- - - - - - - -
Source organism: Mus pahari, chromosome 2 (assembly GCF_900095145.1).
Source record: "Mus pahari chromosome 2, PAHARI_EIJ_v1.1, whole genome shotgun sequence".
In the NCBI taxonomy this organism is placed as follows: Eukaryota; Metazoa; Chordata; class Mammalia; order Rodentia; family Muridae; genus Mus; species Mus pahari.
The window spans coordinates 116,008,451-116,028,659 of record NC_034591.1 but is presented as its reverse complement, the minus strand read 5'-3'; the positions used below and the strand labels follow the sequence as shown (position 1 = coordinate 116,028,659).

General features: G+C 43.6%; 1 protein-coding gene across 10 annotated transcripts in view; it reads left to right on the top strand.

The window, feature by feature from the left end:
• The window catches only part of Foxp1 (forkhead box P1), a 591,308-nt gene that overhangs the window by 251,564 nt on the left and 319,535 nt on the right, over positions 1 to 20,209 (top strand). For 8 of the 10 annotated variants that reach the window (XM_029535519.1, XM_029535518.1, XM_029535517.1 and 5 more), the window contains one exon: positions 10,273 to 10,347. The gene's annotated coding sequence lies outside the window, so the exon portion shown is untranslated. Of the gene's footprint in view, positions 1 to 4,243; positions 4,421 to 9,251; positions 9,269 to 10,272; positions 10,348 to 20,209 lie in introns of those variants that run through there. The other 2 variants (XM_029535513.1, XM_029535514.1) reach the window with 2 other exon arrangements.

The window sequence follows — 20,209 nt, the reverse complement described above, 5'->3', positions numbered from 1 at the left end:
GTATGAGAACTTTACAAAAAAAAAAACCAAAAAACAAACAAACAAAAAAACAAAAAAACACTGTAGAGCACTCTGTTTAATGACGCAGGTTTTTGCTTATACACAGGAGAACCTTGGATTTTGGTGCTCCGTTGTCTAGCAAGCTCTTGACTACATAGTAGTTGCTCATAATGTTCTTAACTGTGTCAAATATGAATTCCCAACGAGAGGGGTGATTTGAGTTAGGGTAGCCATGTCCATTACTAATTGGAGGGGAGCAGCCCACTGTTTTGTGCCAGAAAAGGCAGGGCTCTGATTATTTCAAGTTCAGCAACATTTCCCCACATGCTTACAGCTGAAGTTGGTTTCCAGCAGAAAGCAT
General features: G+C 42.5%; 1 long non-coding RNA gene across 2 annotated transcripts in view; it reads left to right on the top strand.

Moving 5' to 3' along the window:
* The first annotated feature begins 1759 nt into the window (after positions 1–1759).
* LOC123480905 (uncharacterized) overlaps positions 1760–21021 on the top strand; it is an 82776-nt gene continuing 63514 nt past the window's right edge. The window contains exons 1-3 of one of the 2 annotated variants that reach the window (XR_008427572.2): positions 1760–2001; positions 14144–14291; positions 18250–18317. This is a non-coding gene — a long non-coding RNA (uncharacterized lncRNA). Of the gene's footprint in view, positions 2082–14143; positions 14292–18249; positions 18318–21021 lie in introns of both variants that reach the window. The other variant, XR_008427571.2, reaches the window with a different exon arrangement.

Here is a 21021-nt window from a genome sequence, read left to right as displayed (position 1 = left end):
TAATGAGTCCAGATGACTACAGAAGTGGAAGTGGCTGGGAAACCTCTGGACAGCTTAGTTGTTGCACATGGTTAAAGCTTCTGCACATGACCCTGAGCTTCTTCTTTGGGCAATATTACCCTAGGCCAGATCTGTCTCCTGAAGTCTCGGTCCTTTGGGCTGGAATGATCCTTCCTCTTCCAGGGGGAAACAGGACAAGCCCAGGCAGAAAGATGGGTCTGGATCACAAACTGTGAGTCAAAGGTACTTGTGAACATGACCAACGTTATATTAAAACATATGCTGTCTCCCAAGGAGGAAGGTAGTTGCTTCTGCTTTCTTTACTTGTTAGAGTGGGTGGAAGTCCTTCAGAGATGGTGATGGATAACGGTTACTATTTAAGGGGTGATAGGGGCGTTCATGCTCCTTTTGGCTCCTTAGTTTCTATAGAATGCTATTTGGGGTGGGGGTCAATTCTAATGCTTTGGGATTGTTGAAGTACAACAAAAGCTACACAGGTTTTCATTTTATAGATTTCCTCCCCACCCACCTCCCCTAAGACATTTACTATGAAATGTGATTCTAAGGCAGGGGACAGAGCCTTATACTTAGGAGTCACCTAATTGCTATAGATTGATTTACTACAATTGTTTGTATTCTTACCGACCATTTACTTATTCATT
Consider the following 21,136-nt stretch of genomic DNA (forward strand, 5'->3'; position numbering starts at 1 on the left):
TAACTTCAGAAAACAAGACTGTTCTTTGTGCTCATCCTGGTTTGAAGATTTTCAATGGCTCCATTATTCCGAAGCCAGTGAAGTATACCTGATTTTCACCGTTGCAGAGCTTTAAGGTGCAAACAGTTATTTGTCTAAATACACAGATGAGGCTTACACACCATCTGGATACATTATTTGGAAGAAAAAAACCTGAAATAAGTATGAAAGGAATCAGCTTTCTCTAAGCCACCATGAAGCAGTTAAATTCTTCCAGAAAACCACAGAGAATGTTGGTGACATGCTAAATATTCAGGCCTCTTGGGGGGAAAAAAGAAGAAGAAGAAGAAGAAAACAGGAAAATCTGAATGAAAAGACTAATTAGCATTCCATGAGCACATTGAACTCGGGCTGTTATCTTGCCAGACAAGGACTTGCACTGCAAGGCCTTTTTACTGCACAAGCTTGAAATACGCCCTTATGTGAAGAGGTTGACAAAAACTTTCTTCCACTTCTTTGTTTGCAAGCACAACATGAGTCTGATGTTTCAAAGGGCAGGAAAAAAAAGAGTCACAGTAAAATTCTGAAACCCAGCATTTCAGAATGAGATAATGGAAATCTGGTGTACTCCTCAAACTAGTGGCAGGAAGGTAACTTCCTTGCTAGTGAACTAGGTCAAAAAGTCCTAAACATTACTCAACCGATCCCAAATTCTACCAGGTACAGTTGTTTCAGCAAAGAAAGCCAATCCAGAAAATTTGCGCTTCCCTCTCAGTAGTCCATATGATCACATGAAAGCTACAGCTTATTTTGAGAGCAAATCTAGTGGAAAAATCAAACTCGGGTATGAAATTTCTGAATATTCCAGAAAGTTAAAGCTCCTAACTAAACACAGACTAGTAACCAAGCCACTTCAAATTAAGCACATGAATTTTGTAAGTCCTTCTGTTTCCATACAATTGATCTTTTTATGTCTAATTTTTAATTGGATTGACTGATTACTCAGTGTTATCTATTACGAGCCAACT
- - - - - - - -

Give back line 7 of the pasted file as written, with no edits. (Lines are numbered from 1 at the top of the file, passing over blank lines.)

• The window catches only part of Foxp1 (forkhead box P1), a 591,308-nt gene that overhangs the window by 251,564 nt on the left and 319,535 nt on the right, over positions 1 to 20,209 (top strand). For 8 of the 10 annotated variants that reach the window (XM_029535519.1, XM_029535518.1, XM_029535517.1 and 5 more), the window contains one exon: positions 10,273 to 10,347. The gene's annotated coding sequence lies outside the window, so the exon portion shown is untranslated. Of the gene's footprint in view, positions 1 to 4,243; positions 4,421 to 9,251; positions 9,269 to 10,272; positions 10,348 to 20,209 lie in introns of those variants that run through there. The other 2 variants (XM_029535513.1, XM_029535514.1) reach the window with 2 other exon arrangements.